Monthly Archives: January 2013

The YouTube Edition of Christian Jerks on Social Media

Following up with my last blog post about how Christians can be real jerks on social media, my buddy Rev. John Rudolph and I recorded an 18 minute conversation about social media and how people, particularly we Christians, use and misuse it. John and his wife Rev. Dr. Melissa Rudolph are co-pastors of the North Carroll Cooperative Parish UMC. They have been really innovative in their use of technology and social media to engage folks in their congregation and of course to a potential world-wide audience, too!

So clear aside the 20 minutes you’d spend messing around doing something else, and get ready for a really cool conversation:

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Christian Jerks on Social Media

Yesterday I saw this tweet from a pastor friend of mine:

I responded with the following:

fighting over internetGranted, the behavior of fellow Christians– and admittedly my own behavior from time to time, too– can be anything but Christ-like. When anyone tries to imagine  the ideal Christian one thinks of graciousness, love, humility, strength, sacrificial. However, we all know how lacking some Christians can be in those departments in our everyday interactions with other people.

But peoples’ behavior on social media takes on quite a different character from their everyday face-to-face or voice-to-voice interactions.

Social media creates a semi-anonymous atmosphere. It’s not completely anonymous because we can see each other’s names (or some semblance of a real name) and a picture. But I think of the people I know in person and on social media. Often there’s a difference. Social media removes levels of accountability, and when they are gone, we tend to keep a shorter leash on our virtual tongues and on our manners.

Have you ever noticed that it’s easier to spout off or be confrontational in an e-mail that in person? Just the other day, someone sent me an e-mail complaining about something I recently said. Why not pick up the phone? My guess is that would been too hard. But without my voice or face there, it was all too easy to just shoot off an e-mail. In that forum, they could say whatever they wanted. After a few e-mails back and forth, I picked up the phone and called the person. It’s funny. When I did that, suddenly the words were calmer. Understanding and resolution suddenly became a lot easier, spurred on by the necessity and accountability of actual, live, verbal contact.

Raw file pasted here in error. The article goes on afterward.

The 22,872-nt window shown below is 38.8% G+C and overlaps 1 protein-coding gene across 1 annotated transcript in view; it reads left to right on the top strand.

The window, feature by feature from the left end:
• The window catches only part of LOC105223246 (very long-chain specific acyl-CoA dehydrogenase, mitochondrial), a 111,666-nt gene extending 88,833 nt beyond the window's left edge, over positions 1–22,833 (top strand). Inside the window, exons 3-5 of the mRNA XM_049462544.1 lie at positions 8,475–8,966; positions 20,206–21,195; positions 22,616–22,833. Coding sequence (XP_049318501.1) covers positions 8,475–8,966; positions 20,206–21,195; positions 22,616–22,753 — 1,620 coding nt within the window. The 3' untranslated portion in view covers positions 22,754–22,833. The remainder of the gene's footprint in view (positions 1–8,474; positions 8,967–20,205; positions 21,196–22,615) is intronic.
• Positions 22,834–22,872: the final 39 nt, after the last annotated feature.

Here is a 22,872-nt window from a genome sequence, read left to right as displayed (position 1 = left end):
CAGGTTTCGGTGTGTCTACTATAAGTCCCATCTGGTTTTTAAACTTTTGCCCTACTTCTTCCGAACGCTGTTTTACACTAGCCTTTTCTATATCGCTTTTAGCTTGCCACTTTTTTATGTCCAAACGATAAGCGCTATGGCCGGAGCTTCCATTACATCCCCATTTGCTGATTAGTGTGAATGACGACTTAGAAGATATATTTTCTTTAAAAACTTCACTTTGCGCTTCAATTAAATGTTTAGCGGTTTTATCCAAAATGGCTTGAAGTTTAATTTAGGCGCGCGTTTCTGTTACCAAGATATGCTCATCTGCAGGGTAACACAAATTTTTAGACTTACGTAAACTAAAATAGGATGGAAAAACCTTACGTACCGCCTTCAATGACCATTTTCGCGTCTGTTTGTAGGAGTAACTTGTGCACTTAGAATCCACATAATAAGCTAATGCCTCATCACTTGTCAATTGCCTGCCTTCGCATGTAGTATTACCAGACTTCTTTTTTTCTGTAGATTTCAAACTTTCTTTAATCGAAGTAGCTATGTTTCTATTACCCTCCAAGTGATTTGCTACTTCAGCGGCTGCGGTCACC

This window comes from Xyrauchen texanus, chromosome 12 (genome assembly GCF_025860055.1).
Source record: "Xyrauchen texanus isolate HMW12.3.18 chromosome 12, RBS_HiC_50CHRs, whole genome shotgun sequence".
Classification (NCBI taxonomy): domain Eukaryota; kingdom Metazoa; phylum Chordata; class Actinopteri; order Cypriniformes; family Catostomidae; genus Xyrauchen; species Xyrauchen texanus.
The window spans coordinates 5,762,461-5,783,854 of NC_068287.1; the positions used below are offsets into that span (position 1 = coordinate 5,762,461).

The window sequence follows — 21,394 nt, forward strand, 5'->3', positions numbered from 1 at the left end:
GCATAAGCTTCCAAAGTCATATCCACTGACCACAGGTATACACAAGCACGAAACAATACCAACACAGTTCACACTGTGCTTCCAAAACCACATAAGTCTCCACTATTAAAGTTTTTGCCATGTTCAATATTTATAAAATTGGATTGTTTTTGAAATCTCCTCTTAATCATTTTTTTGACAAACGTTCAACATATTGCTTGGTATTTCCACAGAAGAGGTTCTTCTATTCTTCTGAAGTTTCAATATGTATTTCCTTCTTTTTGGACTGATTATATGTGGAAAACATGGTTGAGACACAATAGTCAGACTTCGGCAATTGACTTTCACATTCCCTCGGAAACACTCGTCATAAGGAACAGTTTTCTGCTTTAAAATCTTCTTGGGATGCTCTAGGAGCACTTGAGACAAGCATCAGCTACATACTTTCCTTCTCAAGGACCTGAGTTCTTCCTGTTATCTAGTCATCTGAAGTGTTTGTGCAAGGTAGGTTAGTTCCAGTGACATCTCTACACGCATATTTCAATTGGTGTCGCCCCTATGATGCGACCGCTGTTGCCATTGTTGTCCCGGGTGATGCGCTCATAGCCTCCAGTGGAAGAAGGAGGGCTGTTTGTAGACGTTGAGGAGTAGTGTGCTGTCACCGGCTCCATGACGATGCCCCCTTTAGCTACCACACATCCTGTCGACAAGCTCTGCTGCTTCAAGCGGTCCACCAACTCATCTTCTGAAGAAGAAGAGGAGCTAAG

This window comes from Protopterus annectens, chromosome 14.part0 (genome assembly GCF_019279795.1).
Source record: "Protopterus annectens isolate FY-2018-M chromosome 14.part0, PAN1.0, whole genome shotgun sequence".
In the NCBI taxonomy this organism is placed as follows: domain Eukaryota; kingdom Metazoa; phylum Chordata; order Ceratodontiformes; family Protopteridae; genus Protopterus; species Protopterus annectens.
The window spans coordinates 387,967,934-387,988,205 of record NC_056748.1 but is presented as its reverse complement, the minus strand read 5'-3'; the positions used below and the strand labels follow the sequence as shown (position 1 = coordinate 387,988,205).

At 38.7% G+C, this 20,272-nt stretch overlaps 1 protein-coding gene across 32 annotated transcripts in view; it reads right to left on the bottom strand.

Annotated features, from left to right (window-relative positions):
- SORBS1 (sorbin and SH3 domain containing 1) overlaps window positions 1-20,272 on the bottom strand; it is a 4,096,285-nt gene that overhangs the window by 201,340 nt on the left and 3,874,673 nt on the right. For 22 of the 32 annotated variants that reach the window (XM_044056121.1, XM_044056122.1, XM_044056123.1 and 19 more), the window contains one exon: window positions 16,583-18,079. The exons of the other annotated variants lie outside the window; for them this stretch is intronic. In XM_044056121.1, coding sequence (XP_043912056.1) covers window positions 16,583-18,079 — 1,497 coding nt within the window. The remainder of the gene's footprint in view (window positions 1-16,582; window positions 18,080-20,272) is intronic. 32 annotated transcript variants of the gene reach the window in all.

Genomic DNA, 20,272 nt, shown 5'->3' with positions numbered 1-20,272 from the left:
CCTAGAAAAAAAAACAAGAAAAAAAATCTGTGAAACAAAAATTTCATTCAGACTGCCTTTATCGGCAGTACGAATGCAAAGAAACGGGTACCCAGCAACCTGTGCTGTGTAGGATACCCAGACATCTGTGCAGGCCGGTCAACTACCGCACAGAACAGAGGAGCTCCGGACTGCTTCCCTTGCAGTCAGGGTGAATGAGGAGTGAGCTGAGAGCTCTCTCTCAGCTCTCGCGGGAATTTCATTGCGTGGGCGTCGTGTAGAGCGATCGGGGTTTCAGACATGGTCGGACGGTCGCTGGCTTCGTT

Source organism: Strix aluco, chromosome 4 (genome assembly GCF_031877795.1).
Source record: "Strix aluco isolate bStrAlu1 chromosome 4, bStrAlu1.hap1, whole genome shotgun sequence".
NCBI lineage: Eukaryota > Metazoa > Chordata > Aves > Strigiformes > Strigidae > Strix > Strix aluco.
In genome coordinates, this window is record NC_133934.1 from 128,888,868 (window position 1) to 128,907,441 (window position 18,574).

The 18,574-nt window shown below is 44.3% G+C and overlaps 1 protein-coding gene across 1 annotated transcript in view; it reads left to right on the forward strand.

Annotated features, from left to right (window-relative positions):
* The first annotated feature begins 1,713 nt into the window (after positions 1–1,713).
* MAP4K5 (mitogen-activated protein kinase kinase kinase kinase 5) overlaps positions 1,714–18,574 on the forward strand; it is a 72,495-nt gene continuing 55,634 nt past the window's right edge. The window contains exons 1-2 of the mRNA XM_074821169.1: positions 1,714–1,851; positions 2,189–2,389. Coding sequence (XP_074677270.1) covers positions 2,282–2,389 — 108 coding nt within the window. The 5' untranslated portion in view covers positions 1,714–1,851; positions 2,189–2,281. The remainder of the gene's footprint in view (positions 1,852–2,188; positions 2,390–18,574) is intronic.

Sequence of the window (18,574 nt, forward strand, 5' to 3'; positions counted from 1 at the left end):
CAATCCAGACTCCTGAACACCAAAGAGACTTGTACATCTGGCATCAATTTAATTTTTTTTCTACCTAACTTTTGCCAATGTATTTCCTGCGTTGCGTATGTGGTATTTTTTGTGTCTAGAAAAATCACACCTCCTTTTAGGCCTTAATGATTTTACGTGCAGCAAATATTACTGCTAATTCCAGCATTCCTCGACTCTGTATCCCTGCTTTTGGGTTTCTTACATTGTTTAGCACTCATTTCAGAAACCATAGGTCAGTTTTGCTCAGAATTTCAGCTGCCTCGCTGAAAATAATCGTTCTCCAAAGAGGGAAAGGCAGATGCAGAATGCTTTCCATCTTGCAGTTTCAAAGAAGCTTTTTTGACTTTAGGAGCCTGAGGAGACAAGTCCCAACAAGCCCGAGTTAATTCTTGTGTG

So, back to social media, an interaction may go like this… Someone posts something on Facebook or Twitter that I don’t like. I either don’t agree with it, or I find it offensive. So I spout off on it, and before I know it, I’ve become a Christian social media jerk. Debates start. The virtual anger level ratchets up. After a while I know I’m saying things I would probably not say in person with this semi-anonymous face I’m interacting with.

And as for Christian love and grace? Whew… Gone out the window and replaced with righteous indignation, argumentativeness, condescension, and just plain ol’ jerk-face behavior. Again, all this gets magnified in the social media world. I’d never be so “daring” or “candid” in person.

Christians already get a bad rap for being judgmental, arrogant, holier than thou, and in general being short-fused snots. Admittedly, much of that criticism is well deserved. It’s high time that we own up to it, confess it, and repent. But, when all of this behavior gets exacerbated in the semi-anonymous world of social media, it only reinforced the stereotypes people already have of us “good religious folk”, a.k.a Christians.

Now I know what’s going through the heads of my fellow Christian readers, something like, “But Chris, we have to stand for Christ and stand for what is right, no matter the cost. Are you going to let unrighteousness and anti-Christian messaging go unchecked, especially when it has the power to influence so many spiritually wishy-washy people??”